Reclusive 80s pop star Cheyenne (Penn) is loathe to leave his Irish mansion and his devoted wife (McDormand). But a summons to his estranged father, dying in New York, propels Cheyenne on an odyssey across America in search of the Nazi war criminal his f
To European art house sensibilities there is no stranger landscape than the American psyche, and no premise too improbable to indulge in a surreal vehicular excursion on which nearly every American encountered seems colourfully crazy, dangerous, grotesque, narrow-minded, fantastically generous and/or a rich braggart — preferably with a deep-fried Southern accent. Throw in some iconic natural wonder — the Grand Canyon, Monument Valley or, in this case, the Great Salt Lake of Utah — plus a cameo from Harry Dean Stanton, and voilà, you have your scenic, philosophical road trip. The self-discovery honours here fall to Sean Penn’s questing traveller in a characterisation that is transformative writ large.
Director and screenwriter Paolo Sorrentino has won scads of awards for The Consequences Of Love, The Family Friend and Il Divo. But we’re not entirely sure what he’s trying to pull off in his first English-language project, written with Umberto Contarello. It’s a patchwork quilt of encounters in many colours and moods. There are vignettes of warmth, notably with women: in Cheyenne’s home life with his practical, kind and good-humoured wife of 35 years, Frances McDormand’s Jane, who we would have liked to have seen more of; in his friendship with teenaged number-one fan, Bono’s daughter Eve Hewson’s Mary; and with the lonely single mum, Kerry Condon’s Rachel, who takes him in when he straggles into New Mexico. There is humour, from good lines (“Rock stars shouldn’t have kids because you run the risk of your daughter becoming a wacky stylist”) and from the sheer incongruity of Cheyenne, who sticks out like a sore thumb in small-town, strip-mall America, as a man on a mission.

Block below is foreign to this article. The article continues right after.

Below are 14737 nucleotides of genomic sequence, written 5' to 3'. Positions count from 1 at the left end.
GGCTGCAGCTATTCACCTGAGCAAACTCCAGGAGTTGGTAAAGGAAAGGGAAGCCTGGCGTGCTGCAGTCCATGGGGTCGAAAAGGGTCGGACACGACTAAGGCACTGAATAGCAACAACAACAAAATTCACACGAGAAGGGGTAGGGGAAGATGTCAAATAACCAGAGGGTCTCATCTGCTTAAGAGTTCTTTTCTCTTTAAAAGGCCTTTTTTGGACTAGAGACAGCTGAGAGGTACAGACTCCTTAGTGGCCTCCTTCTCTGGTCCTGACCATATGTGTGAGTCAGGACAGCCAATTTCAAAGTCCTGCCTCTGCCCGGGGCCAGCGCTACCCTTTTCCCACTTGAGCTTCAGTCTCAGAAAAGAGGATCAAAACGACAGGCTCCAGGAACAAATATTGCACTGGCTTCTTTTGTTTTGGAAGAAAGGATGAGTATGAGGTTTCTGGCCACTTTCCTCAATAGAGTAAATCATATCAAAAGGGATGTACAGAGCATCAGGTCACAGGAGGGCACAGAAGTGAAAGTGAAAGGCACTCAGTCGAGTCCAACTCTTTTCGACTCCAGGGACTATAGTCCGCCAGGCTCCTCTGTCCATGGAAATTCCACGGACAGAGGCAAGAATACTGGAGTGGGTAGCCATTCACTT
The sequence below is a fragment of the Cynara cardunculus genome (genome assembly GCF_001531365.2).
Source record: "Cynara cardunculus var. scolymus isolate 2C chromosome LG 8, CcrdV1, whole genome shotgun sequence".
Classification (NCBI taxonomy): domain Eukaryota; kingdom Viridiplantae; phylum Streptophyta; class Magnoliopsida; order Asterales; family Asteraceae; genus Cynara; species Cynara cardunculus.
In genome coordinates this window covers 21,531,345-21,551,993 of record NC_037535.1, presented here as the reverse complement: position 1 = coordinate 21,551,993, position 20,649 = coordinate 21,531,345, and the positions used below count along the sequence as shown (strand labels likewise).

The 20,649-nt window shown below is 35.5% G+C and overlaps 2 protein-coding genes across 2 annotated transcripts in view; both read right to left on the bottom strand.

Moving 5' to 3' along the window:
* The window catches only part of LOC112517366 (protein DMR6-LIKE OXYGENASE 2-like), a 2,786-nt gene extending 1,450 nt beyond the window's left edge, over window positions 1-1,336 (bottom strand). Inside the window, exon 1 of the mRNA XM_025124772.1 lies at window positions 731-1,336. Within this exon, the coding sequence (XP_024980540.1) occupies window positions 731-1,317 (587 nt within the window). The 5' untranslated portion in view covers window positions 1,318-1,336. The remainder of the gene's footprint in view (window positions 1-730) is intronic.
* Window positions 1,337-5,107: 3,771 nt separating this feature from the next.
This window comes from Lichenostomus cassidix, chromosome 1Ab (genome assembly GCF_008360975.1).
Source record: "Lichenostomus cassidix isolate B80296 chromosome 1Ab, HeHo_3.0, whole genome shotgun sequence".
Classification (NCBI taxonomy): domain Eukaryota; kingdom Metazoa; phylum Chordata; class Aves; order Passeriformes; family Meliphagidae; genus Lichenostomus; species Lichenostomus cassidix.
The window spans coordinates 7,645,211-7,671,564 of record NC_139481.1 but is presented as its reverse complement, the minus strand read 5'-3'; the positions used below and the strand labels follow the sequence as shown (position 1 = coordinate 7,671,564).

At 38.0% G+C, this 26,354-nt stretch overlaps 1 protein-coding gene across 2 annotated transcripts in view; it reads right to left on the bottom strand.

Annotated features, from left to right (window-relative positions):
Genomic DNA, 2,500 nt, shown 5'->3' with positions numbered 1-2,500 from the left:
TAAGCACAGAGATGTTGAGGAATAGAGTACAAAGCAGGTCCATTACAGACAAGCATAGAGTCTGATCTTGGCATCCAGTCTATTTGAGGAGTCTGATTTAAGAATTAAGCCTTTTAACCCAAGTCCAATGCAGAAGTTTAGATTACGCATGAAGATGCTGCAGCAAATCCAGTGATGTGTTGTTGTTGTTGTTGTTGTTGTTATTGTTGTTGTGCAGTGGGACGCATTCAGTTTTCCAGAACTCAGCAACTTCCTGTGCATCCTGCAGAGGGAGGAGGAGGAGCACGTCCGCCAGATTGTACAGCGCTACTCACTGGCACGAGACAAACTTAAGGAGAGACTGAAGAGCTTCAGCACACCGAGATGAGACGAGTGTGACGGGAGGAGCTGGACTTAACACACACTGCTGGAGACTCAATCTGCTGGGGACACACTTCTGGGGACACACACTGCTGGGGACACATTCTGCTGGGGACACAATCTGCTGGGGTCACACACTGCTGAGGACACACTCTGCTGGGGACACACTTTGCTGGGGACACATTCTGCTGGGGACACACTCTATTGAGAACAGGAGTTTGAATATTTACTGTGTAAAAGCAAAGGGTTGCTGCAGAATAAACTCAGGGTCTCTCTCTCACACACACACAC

There is cool: David Byrne playing himself as friend and mage to the lost protagonist. There are also puzzling subplots, narrative non sequiturs, overt symbolism and The Holocaust, its consequences touching characters who know nothing about it.
Penn’s bored, deadpan, sorrowful Goth relic, with his thin, high, flutey little voice and heavy, smeared make-up, is a gob-smacker — funny, insecure, but with a childlike honesty and courage, and near miraculously touching. This also scores highly for originality, unpredictability and cinematography (Luca Bigazzi); less so for dubious taste and bewildering twists.
Determinedly quirky and cool, arresting and ultimately too baffling to be satisfying, although Penn is priceless. Cultdom beckons.